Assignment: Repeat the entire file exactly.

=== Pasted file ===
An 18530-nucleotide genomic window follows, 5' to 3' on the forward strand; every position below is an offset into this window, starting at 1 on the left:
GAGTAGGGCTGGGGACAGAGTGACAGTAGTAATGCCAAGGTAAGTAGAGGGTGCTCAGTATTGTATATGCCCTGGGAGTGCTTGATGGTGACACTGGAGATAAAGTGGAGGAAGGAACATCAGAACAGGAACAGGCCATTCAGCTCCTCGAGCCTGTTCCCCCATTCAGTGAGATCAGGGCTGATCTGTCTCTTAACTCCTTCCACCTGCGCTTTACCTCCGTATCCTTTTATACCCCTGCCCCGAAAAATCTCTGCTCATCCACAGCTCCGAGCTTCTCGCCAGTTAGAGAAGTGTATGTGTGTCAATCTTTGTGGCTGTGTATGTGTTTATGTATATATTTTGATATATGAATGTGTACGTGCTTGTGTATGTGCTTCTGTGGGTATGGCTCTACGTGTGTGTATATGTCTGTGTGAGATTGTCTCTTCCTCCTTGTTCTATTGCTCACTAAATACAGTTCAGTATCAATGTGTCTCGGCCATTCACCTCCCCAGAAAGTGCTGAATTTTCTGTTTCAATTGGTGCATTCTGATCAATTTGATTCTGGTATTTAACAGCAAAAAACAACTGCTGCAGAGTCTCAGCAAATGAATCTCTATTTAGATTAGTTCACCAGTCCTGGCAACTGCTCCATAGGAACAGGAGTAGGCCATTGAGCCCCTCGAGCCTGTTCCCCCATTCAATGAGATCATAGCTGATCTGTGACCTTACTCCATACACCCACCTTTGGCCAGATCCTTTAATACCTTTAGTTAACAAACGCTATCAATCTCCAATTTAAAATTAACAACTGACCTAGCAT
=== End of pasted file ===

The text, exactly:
An 18530-nucleotide genomic window follows, 5' to 3' on the forward strand; every position below is an offset into this window, starting at 1 on the left:
GAGTAGGGCTGGGGACAGAGTGACAGTAGTAATGCCAAGGTAAGTAGAGGGTGCTCAGTATTGTATATGCCCTGGGAGTGCTTGATGGTGACACTGGAGATAAAGTGGAGGAAGGAACATCAGAACAGGAACAGGCCATTCAGCTCCTCGAGCCTGTTCCCCCATTCAGTGAGATCAGGGCTGATCTGTCTCTTAACTCCTTCCACCTGCGCTTTACCTCCGTATCCTTTTATACCCCTGCCCCGAAAAATCTCTGCTCATCCACAGCTCCGAGCTTCTCGCCAGTTAGAGAAGTGTATGTGTGTCAATCTTTGTGGCTGTGTATGTGTTTATGTATATATTTTGATATATGAATGTGTACGTGCTTGTGTATGTGCTTCTGTGGGTATGGCTCTACGTGTGTGTATATGTCTGTGTGAGATTGTCTCTTCCTCCTTGTTCTATTGCTCACTAAATACAGTTCAGTATCAATGTGTCTCGGCCATTCACCTCCCCAGAAAGTGCTGAATTTTCTGTTTCAATTGGTGCATTCTGATCAATTTGATTCTGGTATTTAACAGCAAAAAACAACTGCTGCAGAGTCTCAGCAAATGAATCTCTATTTAGATTAGTTCACCAGTCCTGGCAACTGCTCCATAGGAACAGGAGTAGGCCATTGAGCCCCTCGAGCCTGTTCCCCCATTCAATGAGATCATAGCTGATCTGTGACCTTACTCCATACACCCACCTTTGGCCAGATCCTTTAATACCTTTAGTTAACAAACGCTATCAATCTCCAATTTAAAATTAACAACTGACCTAGCAT